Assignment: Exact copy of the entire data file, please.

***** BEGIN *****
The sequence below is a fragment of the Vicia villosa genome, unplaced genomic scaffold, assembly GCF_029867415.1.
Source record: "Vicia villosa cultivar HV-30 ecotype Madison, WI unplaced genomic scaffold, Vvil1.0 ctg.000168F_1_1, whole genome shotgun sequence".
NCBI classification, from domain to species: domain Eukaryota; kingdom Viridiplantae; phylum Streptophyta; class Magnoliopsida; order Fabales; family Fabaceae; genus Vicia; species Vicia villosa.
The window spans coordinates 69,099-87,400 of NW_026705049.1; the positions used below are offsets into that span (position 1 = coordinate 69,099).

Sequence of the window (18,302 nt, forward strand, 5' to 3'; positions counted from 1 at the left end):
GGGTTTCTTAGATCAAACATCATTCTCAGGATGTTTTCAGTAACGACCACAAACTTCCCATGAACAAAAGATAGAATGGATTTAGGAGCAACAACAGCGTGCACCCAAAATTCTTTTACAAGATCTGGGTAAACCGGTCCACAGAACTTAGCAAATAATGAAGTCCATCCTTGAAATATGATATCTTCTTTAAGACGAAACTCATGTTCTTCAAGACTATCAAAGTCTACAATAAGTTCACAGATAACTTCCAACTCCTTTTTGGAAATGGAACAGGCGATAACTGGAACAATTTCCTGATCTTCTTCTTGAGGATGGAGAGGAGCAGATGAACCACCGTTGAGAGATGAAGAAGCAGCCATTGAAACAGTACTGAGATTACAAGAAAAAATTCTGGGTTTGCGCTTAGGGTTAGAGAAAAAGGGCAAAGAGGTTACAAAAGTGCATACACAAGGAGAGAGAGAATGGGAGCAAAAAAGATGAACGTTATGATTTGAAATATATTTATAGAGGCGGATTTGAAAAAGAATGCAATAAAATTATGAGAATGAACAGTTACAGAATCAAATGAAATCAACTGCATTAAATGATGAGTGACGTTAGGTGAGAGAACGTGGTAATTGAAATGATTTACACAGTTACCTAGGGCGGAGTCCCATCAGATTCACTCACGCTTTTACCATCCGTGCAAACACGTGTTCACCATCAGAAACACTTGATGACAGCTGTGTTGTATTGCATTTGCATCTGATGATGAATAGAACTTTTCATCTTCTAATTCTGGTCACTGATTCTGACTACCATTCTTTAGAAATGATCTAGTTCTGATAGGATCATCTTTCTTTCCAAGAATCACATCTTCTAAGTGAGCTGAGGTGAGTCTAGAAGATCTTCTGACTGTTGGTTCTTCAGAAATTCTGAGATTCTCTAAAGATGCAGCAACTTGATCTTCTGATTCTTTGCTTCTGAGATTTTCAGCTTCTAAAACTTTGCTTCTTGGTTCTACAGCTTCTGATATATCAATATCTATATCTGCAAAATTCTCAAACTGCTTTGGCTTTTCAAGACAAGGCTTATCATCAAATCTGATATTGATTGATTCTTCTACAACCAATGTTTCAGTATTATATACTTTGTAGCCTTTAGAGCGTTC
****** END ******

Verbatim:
The sequence below is a fragment of the Vicia villosa genome, unplaced genomic scaffold, assembly GCF_029867415.1.
Source record: "Vicia villosa cultivar HV-30 ecotype Madison, WI unplaced genomic scaffold, Vvil1.0 ctg.000168F_1_1, whole genome shotgun sequence".
NCBI classification, from domain to species: domain Eukaryota; kingdom Viridiplantae; phylum Streptophyta; class Magnoliopsida; order Fabales; family Fabaceae; genus Vicia; species Vicia villosa.
The window spans coordinates 69,099-87,400 of NW_026705049.1; the positions used below are offsets into that span (position 1 = coordinate 69,099).

Sequence of the window (18,302 nt, forward strand, 5' to 3'; positions counted from 1 at the left end):
GGGTTTCTTAGATCAAACATCATTCTCAGGATGTTTTCAGTAACGACCACAAACTTCCCATGAACAAAAGATAGAATGGATTTAGGAGCAACAACAGCGTGCACCCAAAATTCTTTTACAAGATCTGGGTAAACCGGTCCACAGAACTTAGCAAATAATGAAGTCCATCCTTGAAATATGATATCTTCTTTAAGACGAAACTCATGTTCTTCAAGACTATCAAAGTCTACAATAAGTTCACAGATAACTTCCAACTCCTTTTTGGAAATGGAACAGGCGATAACTGGAACAATTTCCTGATCTTCTTCTTGAGGATGGAGAGGAGCAGATGAACCACCGTTGAGAGATGAAGAAGCAGCCATTGAAACAGTACTGAGATTACAAGAAAAAATTCTGGGTTTGCGCTTAGGGTTAGAGAAAAAGGGCAAAGAGGTTACAAAAGTGCATACACAAGGAGAGAGAGAATGGGAGCAAAAAAGATGAACGTTATGATTTGAAATATATTTATAGAGGCGGATTTGAAAAAGAATGCAATAAAATTATGAGAATGAACAGTTACAGAATCAAATGAAATCAACTGCATTAAATGATGAGTGACGTTAGGTGAGAGAACGTGGTAATTGAAATGATTTACACAGTTACCTAGGGCGGAGTCCCATCAGATTCACTCACGCTTTTACCATCCGTGCAAACACGTGTTCACCATCAGAAACACTTGATGACAGCTGTGTTGTATTGCATTTGCATCTGATGATGAATAGAACTTTTCATCTTCTAATTCTGGTCACTGATTCTGACTACCATTCTTTAGAAATGATCTAGTTCTGATAGGATCATCTTTCTTTCCAAGAATCACATCTTCTAAGTGAGCTGAGGTGAGTCTAGAAGATCTTCTGACTGTTGGTTCTTCAGAAATTCTGAGATTCTCTAAAGATGCAGCAACTTGATCTTCTGATTCTTTGCTTCTGAGATTTTCAGCTTCTAAAACTTTGCTTCTTGGTTCTACAGCTTCTGATATATCAATATCTATATCTGCAAAATTCTCAAACTGCTTTGGCTTTTCAAGACAAGGCTTATCATCAAATCTGATATTGATTGATTCTTCTACAACCAATGTTTCAGTATTATATACTTTGTAGCCTTTAGAGCGTTC